Community stalwart Mart was a hard-working family man

Mart Smith
Mart Smith

A well-known villager who dedicated much of his time to helping the community that he loved has died, aged 53.

Martin Smith, from Red Row, passed away last month. Affectionately known as Mart, he will be remembered as a hard-working family man who played an active role in the parish of East Chevington.

Mart was born in July 1964 to Dagmar and John. He attended Red Row Junior School and from there went on to Hadston Senior School.

He left school at 16 and joined the local council workforce, before taking a year out to tour Australia and the Far East.

On returning to Northumberland, he became groundsman at the Welfare Playing Fields, in Red Row.

Mart married Kirsty on New Year’s Eve, 2003. Their honeymoon was a rather strange affair – as many of their close friends joined them on a trip to Amsterdam.

The couple had two children, Lauren and Brydie.

Mart’s family was very important to him and together they shared many good times, including a memorable trip to Poland in the summer.

He really spoilt his girls and, always generous, he wouldn’t let them pay for anything.

Along with his late father, Mart was instrumental in forming the Broomhill and District Garden Association.

He and his committee raised funds for the construction of a fit-for-purpose headquarters that will last for years to come. Mart had an excellent rapport with the gardeners, the dog lads and the pigeon fanciers.

His gardening skills were second to none. He’d do hanging baskets for several people around the parish. His young granddaughter, Lily, was always destined to be his ‘little gardener in training’.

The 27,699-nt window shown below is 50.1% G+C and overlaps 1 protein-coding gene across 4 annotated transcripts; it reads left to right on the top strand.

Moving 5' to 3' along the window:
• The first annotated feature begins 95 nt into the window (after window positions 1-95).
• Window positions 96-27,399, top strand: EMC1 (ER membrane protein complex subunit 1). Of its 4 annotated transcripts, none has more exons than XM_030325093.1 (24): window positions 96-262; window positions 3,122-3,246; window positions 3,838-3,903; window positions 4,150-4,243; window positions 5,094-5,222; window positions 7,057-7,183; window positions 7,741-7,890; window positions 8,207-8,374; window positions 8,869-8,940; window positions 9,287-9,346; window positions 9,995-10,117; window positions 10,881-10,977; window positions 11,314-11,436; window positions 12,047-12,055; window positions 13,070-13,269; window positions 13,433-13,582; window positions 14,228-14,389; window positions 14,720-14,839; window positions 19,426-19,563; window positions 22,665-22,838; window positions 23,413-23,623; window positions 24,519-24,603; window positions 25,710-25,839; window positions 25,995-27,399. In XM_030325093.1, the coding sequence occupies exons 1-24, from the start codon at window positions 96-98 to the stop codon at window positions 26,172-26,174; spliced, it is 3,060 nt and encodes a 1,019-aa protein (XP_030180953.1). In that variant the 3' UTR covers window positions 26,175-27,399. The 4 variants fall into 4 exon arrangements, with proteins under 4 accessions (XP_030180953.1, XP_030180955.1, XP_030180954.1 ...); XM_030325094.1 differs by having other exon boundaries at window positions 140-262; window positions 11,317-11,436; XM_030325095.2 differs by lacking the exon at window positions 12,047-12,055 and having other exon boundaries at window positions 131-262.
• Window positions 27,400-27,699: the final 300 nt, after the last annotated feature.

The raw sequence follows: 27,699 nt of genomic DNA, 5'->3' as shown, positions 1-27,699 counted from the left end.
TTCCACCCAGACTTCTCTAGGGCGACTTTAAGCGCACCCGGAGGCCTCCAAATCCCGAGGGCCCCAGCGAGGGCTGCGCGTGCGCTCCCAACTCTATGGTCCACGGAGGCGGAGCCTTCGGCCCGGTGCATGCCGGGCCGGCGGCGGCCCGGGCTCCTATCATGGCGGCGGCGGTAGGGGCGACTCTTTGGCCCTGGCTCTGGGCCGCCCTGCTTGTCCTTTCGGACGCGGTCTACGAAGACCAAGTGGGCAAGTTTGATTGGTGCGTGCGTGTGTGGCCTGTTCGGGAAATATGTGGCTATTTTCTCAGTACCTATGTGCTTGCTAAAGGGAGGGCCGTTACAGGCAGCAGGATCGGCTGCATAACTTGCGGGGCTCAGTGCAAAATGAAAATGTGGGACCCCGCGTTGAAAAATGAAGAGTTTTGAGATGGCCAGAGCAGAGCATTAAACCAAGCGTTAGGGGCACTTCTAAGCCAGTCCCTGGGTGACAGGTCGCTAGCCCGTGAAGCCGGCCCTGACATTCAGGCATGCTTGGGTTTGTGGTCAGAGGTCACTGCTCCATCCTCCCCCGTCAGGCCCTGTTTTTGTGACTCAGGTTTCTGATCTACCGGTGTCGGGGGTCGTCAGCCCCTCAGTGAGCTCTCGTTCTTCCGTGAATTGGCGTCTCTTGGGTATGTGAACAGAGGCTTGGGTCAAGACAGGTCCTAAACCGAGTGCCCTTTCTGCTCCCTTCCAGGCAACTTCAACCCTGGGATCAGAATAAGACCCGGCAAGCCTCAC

Other community achievements included being involved in the Millennium Green, the sports pavilion and Red Row Cricket Club’s successful world-record attempt in 2007 to play the longest continuous game of cricket, in memory of David Griffiths.

He was also heavily involved in the running of Red Row Brick Club, helping to turn around its fortunes.

Mart’s passions included greyhounds, dominoes, walking his collies, weekends away and horseracing. He was also a passionate Newcastle United fan, following the Toon to away matches, including in Europe.

Mart will be remembered as a quiet, hard-working man who always smiled and was never flustered. He always did more thinking than talking, but if he wanted something, he got it.

He’d be up at 5.30am and go to bed at 9pm. He never spent a day in bed, even when he was ill, which is how a couple of weeks ago the family knew that he was really poorly as he stayed in bed on the Sunday. And on the evening of Monday, October 9, he passed away.

Mart was well regarded in the community, and in his memory, people have rallied round to raise more than £1,300 for the oncology unit at Wansbeck General Hospital. At Monday night’s East Chevington Parish Council meeting, members agreed to donate £50 to the cause, describing him as a lovely man and praising him for his community work.